Nearly three-quarters of the public high school seniors who took the high-stakes Ohio Graduation Test in March failed at least one part of the test and will be denied a diploma next month, according to state data released yesterday.
Statewide, 12,387 high school seniors took the Ohio Graduation Test in March. It was the last chance for the class of 2007 to pass all five sections of the high school exit exam before the traditional commencement this year.
Of those who took the test, 8,956 - more than 72 percent - failed one or more sections they took. Among them, 4,251 seniors failed just one test, the Ohio Department of Education said.
"This is not the first year Ohio has had a graduation exam in place," said J.C. Benton, spokesman for the Ohio Department of Education.
"Prior to the OGT, there were the ninth- grade proficiency exams for graduation. Districts have the option to give a summer administration of the OGT, but they are not required to do so."
The education department stressed that the numbers released yesterday are not the same as the number of students who will not graduate on time because of failing the OGT.
Students have to meet the curriculum requirements in addition to passing all five OGT sections to receive a diploma. Also, of the students who failed one test, some of them could have the alternative way to receive the diploma, but there are strict requirements for that OGT-waiver.
There were 295 Toledo Public seniors who took at least one OGT section in March. Of those, 147 failed.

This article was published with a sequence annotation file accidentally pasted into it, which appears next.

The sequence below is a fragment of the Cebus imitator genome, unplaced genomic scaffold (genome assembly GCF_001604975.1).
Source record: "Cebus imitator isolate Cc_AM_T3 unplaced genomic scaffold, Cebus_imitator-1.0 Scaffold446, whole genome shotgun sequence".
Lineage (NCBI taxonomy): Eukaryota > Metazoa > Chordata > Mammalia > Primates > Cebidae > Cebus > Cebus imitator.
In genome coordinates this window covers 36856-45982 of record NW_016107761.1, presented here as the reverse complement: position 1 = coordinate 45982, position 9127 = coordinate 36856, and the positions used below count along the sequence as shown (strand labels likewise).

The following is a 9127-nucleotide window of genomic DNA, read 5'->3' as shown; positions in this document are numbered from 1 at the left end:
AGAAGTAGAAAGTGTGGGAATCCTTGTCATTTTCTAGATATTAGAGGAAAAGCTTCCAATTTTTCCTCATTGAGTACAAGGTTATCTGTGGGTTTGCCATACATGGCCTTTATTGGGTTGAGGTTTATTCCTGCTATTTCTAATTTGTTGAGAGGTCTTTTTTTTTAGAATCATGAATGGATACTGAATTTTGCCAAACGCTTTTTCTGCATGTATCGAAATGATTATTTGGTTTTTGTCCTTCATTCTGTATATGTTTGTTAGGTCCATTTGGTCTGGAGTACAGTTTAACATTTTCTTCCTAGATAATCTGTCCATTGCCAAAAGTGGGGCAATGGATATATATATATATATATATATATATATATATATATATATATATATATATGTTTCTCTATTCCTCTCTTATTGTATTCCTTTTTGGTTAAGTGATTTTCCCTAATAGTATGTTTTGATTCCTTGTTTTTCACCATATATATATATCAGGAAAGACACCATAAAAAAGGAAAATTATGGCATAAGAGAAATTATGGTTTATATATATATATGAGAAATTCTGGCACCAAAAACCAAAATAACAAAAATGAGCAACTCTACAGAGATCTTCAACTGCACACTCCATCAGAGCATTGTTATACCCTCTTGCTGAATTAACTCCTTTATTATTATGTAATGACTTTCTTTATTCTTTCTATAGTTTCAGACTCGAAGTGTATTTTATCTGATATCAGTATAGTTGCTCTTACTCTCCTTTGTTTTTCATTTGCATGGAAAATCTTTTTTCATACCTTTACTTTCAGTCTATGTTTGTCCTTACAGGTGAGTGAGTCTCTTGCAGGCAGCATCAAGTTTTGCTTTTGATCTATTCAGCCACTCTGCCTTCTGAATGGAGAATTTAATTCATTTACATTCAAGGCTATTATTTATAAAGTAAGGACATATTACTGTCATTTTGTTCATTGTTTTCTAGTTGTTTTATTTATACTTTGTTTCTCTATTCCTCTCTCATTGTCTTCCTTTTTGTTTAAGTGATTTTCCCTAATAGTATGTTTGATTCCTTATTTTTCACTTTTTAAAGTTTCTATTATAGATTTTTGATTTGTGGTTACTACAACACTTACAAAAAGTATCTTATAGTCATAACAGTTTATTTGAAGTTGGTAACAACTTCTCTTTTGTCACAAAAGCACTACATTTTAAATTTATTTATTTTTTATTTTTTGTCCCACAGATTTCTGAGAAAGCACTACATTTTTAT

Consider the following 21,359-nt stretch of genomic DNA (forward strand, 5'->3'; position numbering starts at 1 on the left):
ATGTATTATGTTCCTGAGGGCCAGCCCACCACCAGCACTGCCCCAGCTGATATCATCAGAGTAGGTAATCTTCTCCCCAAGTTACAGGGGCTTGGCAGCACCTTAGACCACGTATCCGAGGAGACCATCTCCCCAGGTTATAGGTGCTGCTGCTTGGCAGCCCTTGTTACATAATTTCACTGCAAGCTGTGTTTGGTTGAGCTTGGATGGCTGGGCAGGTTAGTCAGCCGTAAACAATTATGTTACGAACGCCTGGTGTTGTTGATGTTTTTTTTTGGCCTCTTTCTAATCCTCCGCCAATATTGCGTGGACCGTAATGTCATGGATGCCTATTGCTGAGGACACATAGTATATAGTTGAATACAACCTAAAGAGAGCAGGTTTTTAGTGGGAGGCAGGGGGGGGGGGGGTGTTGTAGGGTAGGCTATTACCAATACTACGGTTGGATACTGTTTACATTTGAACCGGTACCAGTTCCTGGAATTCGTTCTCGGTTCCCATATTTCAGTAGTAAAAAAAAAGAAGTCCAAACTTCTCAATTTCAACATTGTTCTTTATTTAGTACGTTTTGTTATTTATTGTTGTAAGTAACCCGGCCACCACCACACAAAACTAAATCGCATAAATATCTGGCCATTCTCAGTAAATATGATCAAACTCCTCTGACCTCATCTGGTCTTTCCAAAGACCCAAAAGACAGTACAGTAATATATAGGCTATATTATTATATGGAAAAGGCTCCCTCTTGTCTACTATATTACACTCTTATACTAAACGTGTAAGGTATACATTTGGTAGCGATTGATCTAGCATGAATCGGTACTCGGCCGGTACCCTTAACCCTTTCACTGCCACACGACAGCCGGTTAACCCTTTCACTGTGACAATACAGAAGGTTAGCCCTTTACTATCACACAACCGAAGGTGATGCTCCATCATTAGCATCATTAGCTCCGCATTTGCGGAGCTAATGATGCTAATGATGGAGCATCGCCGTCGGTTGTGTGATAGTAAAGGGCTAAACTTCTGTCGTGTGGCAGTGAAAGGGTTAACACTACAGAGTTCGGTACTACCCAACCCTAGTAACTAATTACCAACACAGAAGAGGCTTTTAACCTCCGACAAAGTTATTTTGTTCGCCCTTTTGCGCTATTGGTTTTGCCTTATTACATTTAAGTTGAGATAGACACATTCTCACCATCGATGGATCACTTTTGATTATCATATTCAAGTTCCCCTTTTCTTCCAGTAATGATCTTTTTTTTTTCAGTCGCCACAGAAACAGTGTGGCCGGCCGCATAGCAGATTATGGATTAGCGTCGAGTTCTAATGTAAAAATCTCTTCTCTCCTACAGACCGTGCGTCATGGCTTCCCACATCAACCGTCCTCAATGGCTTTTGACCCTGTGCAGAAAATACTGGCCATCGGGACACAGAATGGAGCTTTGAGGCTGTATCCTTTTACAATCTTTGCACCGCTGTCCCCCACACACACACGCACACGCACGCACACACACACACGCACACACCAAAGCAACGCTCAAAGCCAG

Toledo Public Schools was ahead of the statewide percentage: Nearly 50 percent of the 295 seniors failed their last-ditch effort to pass before graduation.
Thirty-two outraged TPS students who failed at least one part of the test protested on Monday in front of the district administration building on Manhattan Boulevard.
They chanted, "Let us walk," in an effort to sway district officials into letting them attend commencement next month.
Superintendent John Foley remained steadfast yesterday, saying that seniors who failed any part of the OGT could not attend graduation. "There has not been a change in policy," Mr. Foley said. "We called area districts to see what their policies are, and we are fairly consistent with what everyone else is doing."
Mr. Benton said high school students are being tested at more rigorous levels than ever before.
"We believe the OGTs are fair tests that assess where teaching and learning are at this time in Ohio's schools," he said.
He added that a national study concluded that the Ohio Graduation Test reflects an increase in expectations compared with the previous ninth-grade proficiency tests.
"The passing scores we adopted were recommended by two committees made up of Ohio teachers, parents, business leaders, and community representatives, who followed nationally recognized protocol during the process," Mr. Benton said.
The suburban districts near Toledo fared better with OGT results.
Sylvania City Schools, for example, had 15 seniors take the test in March. Four did not pass. Three of those students failed one section, said Nancy Crandell, district spokesman.
Students who are now high school seniors first took the test when they were sophomores. Those who did not pass all five sections - reading, math, science, social studies, and writing - have been retaking the individual sections ever since.
Students have the option to take the OGT once more during the summer, but they would still be precluded from graduation next month.
The other option is to obtain a GED high school equivalency diploma.
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